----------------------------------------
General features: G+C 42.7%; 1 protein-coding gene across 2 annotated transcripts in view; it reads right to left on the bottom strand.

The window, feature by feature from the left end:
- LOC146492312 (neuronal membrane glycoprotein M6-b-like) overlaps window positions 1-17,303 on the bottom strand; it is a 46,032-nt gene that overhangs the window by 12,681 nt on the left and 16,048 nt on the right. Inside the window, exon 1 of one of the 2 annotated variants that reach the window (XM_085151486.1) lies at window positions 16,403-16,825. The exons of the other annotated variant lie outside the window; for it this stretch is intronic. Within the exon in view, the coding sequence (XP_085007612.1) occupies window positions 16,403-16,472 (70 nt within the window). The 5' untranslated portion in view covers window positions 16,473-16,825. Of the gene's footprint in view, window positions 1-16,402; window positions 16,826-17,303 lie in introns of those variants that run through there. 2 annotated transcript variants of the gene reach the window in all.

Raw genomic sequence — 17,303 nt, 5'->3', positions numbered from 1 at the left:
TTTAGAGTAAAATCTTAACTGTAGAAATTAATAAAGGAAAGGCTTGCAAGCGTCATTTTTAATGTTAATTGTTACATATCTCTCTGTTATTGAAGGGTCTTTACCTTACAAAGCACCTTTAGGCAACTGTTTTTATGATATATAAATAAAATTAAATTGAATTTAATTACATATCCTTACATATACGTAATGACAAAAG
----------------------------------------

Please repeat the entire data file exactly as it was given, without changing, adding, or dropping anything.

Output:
General features: G+C 42.7%; 1 protein-coding gene across 2 annotated transcripts in view; it reads right to left on the bottom strand.

The window, feature by feature from the left end:
- LOC146492312 (neuronal membrane glycoprotein M6-b-like) overlaps window positions 1-17,303 on the bottom strand; it is a 46,032-nt gene that overhangs the window by 12,681 nt on the left and 16,048 nt on the right. Inside the window, exon 1 of one of the 2 annotated variants that reach the window (XM_085151486.1) lies at window positions 16,403-16,825. The exons of the other annotated variant lie outside the window; for it this stretch is intronic. Within the exon in view, the coding sequence (XP_085007612.1) occupies window positions 16,403-16,472 (70 nt within the window). The 5' untranslated portion in view covers window positions 16,473-16,825. Of the gene's footprint in view, window positions 1-16,402; window positions 16,826-17,303 lie in introns of those variants that run through there. 2 annotated transcript variants of the gene reach the window in all.

Raw genomic sequence — 17,303 nt, 5'->3', positions numbered from 1 at the left:
TTTAGAGTAAAATCTTAACTGTAGAAATTAATAAAGGAAAGGCTTGCAAGCGTCATTTTTAATGTTAATTGTTACATATCTCTCTGTTATTGAAGGGTCTTTACCTTACAAAGCACCTTTAGGCAACTGTTTTTATGATATATAAATAAAATTAAATTGAATTTAATTACATATCCTTACATATACGTAATGACAAAAG